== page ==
Due: October 30th
Worth 10 Homework Points
As we continue to consider beauty’s meaning and purpose in today’s world, I thought it would be useful for us to begin (and record) literal conversations with people outside of the classroom.
For this project, you can work alone or with a partner.
Please choose someone to interview and interview them about an encounter they had with beauty. I encourage you to choose someone that can offer you a significantly different perspective. For example, find someone outside your age bracket or socioeconomic status. Find someone with a career you don’t understand. You can take this opportunity to strike up a conversation with a stranger or with someone whom you would not otherwise speak.
Ask your interviewee to remember the last time that he or she encountered something so beautiful it arrested him or her or moved him or her to cry. I recommend that you try to push your interviewee beyond the realm of first-encounters and relationships (i.e. “the first time I met my wife” or “when I first held my baby in my arms”) If your interviewee needs some help, consider inspiring them. They could have encountered a book or meal. A scene from a film. A news story, landscape, automobile, or even a pair of shoes! Your interviewee may describe a mathematical proof, historical figure, a scientific discovery, or song. What’s important, is that your interviewee describes the object as arrestingly beautiful.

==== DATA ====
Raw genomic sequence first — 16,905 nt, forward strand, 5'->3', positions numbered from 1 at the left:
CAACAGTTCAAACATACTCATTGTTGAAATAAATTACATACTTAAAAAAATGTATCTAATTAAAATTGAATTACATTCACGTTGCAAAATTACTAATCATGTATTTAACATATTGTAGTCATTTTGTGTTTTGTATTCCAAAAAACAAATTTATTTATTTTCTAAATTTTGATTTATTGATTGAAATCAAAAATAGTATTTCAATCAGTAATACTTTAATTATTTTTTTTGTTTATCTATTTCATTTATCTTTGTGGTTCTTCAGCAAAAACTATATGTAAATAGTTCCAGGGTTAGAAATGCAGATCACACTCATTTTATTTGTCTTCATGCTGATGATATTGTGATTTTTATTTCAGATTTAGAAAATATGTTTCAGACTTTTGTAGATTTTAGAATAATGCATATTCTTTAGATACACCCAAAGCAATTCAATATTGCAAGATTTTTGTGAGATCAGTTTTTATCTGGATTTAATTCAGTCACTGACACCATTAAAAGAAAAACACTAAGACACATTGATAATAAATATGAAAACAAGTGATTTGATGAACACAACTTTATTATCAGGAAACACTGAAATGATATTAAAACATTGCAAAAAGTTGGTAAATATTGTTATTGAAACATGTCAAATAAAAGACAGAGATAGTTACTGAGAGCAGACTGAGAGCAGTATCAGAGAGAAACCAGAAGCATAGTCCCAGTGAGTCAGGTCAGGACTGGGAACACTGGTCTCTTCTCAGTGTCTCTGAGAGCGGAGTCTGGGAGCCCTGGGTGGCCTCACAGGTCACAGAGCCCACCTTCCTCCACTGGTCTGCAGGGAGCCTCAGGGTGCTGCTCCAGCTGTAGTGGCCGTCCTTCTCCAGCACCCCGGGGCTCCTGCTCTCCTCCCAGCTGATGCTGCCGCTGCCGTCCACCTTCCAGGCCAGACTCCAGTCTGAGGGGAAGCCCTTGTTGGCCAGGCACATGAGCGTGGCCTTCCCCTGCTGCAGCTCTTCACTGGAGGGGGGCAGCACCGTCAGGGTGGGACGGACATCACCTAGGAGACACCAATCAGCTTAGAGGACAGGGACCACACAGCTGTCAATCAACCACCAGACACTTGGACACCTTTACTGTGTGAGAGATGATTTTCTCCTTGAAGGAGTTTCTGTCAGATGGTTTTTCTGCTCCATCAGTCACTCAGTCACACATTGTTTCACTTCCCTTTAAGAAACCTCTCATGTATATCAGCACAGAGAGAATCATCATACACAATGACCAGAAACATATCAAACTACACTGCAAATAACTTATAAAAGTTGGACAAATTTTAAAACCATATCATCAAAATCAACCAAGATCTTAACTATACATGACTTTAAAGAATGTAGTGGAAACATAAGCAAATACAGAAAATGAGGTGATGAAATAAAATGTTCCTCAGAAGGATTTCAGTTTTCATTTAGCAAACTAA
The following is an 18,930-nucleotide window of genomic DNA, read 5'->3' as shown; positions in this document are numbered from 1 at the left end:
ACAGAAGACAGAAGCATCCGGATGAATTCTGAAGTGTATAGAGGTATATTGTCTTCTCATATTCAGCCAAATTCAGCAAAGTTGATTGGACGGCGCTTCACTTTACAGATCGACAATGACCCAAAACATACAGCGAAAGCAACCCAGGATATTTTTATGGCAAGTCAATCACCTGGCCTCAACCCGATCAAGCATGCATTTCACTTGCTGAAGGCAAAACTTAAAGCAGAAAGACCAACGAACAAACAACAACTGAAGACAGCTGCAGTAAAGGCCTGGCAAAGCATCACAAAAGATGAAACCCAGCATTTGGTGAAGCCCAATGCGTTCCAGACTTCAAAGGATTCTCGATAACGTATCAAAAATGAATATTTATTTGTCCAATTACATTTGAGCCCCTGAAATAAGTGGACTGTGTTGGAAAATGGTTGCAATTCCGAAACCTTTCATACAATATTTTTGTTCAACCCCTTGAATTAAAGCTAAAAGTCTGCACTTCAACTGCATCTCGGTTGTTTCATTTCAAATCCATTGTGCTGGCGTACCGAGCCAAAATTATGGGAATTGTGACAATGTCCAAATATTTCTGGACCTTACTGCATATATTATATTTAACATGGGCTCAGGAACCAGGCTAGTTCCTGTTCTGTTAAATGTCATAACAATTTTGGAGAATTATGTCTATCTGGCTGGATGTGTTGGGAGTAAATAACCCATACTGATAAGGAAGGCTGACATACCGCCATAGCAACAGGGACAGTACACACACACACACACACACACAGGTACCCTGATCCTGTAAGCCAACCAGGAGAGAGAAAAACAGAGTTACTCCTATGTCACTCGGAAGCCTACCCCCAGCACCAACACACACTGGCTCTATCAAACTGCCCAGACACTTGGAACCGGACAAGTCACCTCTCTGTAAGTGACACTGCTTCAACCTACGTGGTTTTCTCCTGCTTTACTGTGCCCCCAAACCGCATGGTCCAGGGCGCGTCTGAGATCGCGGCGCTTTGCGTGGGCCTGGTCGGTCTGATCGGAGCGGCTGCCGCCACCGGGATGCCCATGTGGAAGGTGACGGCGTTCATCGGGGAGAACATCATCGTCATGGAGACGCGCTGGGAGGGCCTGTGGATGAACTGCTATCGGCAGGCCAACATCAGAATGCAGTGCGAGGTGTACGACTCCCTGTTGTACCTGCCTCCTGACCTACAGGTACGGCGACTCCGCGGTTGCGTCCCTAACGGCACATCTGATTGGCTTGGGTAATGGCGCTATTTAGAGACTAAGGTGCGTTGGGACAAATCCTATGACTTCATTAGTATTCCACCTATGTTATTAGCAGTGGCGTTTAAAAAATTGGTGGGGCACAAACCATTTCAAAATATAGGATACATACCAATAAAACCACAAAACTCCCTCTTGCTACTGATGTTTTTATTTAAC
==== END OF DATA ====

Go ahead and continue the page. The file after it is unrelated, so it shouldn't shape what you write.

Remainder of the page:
Once your interviewee has identified a moment, ask them to describe the Object of Beauty using as many details as possible. Ask the person to describe their encounter with the Object of Beauty. Where did it happen? When? Expand outward. Try to understand the individual and the larger context surrounding the encounter. How was the person feeling that day? Was anything on their mind before the encounter? What was going on in their life at the time? Did the Object of Beauty remind them of anything?
Your goal is to ask questions that get to the heart of the experience. You are after a balance between detail and reflection. For example, you can ask: What stands out to you about the person/meal/book/etc.? What emotions do you associate with it? Please also don’t forget the power of “why?” Make sure to ask the person about their personal history with the Object of Beauty. Does the person consider it art? Ask them how it feels to remember this encounter. Ask the person if they feel that beauty matters—on a larger scale. Why? Why not? Consider asking them if they believe another encounter with this “object” would affect them the same way.
After your interview, I want you to edit the recording into a short podcast that is at least 5 minutes in length. Keep in mind that we will share these projects and use them as texts in our final writing project.
Steps for a successful interview:
- Prepare your list of questions, but be open to abandoning script.
Use the questions above as a starting place, but I strongly encourage you to add your own. Remain open to imagining new questions, in real time, as the conversation proceeds, and remember, even if you don’t stick to your questions, it will be useful to have them on hand.
The following tips come from the StoryCorps “Do-it-Yourself Instruction Guide.”